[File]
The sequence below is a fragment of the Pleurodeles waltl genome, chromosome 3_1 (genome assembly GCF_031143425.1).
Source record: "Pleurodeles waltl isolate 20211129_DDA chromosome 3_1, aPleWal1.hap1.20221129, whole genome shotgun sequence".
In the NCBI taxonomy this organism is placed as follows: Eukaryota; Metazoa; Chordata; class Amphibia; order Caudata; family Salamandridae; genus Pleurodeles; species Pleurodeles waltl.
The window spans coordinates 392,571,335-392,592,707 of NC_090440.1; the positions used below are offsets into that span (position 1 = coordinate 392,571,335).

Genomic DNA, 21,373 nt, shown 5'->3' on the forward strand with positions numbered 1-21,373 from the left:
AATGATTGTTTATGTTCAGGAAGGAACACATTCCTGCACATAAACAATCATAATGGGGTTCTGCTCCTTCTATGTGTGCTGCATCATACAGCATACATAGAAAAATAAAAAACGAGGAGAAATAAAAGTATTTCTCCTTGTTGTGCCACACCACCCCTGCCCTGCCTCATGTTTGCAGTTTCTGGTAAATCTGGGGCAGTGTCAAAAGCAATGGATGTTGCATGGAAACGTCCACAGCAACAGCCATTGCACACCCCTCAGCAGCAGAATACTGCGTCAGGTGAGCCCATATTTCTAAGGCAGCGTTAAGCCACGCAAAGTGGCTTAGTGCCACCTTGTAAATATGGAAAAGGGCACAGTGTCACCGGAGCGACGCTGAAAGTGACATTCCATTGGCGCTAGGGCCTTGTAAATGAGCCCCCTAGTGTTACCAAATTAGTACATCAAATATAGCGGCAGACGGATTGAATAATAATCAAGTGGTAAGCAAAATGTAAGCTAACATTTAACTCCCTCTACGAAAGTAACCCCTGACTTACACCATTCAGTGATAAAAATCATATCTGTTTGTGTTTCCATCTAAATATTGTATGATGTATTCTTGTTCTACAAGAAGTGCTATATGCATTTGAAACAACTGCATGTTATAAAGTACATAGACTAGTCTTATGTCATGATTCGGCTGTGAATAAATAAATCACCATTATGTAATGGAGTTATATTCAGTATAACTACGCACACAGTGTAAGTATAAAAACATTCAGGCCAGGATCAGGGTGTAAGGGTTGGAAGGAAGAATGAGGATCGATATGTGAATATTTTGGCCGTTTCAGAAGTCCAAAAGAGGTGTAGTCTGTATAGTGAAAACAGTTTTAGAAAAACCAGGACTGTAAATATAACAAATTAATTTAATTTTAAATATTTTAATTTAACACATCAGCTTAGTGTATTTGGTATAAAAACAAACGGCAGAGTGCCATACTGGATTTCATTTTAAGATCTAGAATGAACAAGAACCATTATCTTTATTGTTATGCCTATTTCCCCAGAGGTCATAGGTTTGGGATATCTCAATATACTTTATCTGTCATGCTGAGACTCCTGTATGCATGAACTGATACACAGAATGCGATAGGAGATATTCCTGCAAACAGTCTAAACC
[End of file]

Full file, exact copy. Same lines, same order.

The sequence below is a fragment of the Pleurodeles waltl genome, chromosome 3_1 (genome assembly GCF_031143425.1).
Source record: "Pleurodeles waltl isolate 20211129_DDA chromosome 3_1, aPleWal1.hap1.20221129, whole genome shotgun sequence".
In the NCBI taxonomy this organism is placed as follows: Eukaryota; Metazoa; Chordata; class Amphibia; order Caudata; family Salamandridae; genus Pleurodeles; species Pleurodeles waltl.
The window spans coordinates 392,571,335-392,592,707 of NC_090440.1; the positions used below are offsets into that span (position 1 = coordinate 392,571,335).

Genomic DNA, 21,373 nt, shown 5'->3' on the forward strand with positions numbered 1-21,373 from the left:
AATGATTGTTTATGTTCAGGAAGGAACACATTCCTGCACATAAACAATCATAATGGGGTTCTGCTCCTTCTATGTGTGCTGCATCATACAGCATACATAGAAAAATAAAAAACGAGGAGAAATAAAAGTATTTCTCCTTGTTGTGCCACACCACCCCTGCCCTGCCTCATGTTTGCAGTTTCTGGTAAATCTGGGGCAGTGTCAAAAGCAATGGATGTTGCATGGAAACGTCCACAGCAACAGCCATTGCACACCCCTCAGCAGCAGAATACTGCGTCAGGTGAGCCCATATTTCTAAGGCAGCGTTAAGCCACGCAAAGTGGCTTAGTGCCACCTTGTAAATATGGAAAAGGGCACAGTGTCACCGGAGCGACGCTGAAAGTGACATTCCATTGGCGCTAGGGCCTTGTAAATGAGCCCCCTAGTGTTACCAAATTAGTACATCAAATATAGCGGCAGACGGATTGAATAATAATCAAGTGGTAAGCAAAATGTAAGCTAACATTTAACTCCCTCTACGAAAGTAACCCCTGACTTACACCATTCAGTGATAAAAATCATATCTGTTTGTGTTTCCATCTAAATATTGTATGATGTATTCTTGTTCTACAAGAAGTGCTATATGCATTTGAAACAACTGCATGTTATAAAGTACATAGACTAGTCTTATGTCATGATTCGGCTGTGAATAAATAAATCACCATTATGTAATGGAGTTATATTCAGTATAACTACGCACACAGTGTAAGTATAAAAACATTCAGGCCAGGATCAGGGTGTAAGGGTTGGAAGGAAGAATGAGGATCGATATGTGAATATTTTGGCCGTTTCAGAAGTCCAAAAGAGGTGTAGTCTGTATAGTGAAAACAGTTTTAGAAAAACCAGGACTGTAAATATAACAAATTAATTTAATTTTAAATATTTTAATTTAACACATCAGCTTAGTGTATTTGGTATAAAAACAAACGGCAGAGTGCCATACTGGATTTCATTTTAAGATCTAGAATGAACAAGAACCATTATCTTTATTGTTATGCCTATTTCCCCAGAGGTCATAGGTTTGGGATATCTCAATATACTTTATCTGTCATGCTGAGACTCCTGTATGCATGAACTGATACACAGAATGCGATAGGAGATATTCCTGCAAACAGTCTAAACC